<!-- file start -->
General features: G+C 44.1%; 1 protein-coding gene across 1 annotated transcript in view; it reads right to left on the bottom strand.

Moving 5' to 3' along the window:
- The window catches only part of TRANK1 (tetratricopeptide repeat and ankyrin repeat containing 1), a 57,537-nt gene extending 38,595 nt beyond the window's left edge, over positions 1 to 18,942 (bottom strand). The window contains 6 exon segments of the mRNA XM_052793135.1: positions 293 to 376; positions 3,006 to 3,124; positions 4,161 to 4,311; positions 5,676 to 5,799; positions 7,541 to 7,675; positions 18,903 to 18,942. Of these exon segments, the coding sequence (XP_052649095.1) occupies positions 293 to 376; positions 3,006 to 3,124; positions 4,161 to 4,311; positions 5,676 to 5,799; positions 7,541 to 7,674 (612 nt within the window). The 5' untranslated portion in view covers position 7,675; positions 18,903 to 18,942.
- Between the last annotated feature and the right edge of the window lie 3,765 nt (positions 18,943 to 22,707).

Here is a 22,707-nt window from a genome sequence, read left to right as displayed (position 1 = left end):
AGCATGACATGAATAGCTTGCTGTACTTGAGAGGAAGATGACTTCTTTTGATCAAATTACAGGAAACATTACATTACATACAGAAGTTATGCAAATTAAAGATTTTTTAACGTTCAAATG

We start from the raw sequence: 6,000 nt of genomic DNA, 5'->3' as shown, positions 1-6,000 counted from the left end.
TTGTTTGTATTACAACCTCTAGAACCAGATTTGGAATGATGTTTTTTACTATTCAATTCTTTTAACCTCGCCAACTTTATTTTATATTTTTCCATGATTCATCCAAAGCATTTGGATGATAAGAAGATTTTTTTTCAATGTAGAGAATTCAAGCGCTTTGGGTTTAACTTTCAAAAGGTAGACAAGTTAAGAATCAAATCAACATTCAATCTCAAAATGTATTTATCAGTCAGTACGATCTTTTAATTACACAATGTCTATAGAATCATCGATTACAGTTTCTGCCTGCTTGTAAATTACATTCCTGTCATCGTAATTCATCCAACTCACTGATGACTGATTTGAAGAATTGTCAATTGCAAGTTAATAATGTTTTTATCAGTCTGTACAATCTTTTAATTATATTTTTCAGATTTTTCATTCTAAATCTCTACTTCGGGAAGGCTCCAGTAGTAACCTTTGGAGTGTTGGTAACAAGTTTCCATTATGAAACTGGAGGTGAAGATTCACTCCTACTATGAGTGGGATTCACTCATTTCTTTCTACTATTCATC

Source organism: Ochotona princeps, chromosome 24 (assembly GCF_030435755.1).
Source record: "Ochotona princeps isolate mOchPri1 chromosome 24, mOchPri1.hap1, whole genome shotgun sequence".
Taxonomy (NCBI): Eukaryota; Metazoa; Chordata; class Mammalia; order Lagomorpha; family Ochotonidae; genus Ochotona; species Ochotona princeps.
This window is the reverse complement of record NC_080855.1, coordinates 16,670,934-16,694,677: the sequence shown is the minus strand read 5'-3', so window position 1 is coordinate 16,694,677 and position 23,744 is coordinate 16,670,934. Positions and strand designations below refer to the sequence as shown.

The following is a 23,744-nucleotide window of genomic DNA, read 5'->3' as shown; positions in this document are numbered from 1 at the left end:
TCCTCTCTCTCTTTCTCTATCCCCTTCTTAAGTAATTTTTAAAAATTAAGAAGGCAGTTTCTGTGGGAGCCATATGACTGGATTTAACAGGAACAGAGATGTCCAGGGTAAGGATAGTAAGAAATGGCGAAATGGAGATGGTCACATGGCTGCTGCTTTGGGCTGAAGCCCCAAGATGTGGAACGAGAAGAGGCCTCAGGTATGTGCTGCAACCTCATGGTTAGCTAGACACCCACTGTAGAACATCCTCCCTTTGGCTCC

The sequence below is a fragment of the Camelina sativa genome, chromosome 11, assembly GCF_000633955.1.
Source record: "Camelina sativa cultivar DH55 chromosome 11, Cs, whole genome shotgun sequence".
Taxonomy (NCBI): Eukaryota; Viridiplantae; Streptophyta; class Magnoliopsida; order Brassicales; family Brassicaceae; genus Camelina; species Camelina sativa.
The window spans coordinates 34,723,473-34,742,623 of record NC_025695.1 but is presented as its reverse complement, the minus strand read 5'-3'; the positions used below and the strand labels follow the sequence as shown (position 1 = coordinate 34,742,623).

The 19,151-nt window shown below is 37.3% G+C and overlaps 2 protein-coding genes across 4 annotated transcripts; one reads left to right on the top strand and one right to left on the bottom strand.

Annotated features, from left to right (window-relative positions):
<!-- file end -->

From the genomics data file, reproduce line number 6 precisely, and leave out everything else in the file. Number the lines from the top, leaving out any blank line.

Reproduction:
AGCATGACATGAATAGCTTGCTGTACTTGAGAGGAAGATGACTTCTTTTGATCAAATTACAGGAAACATTACATTACATACAGAAGTTATGCAAATTAAAGATTTTTTAACGTTCAAATG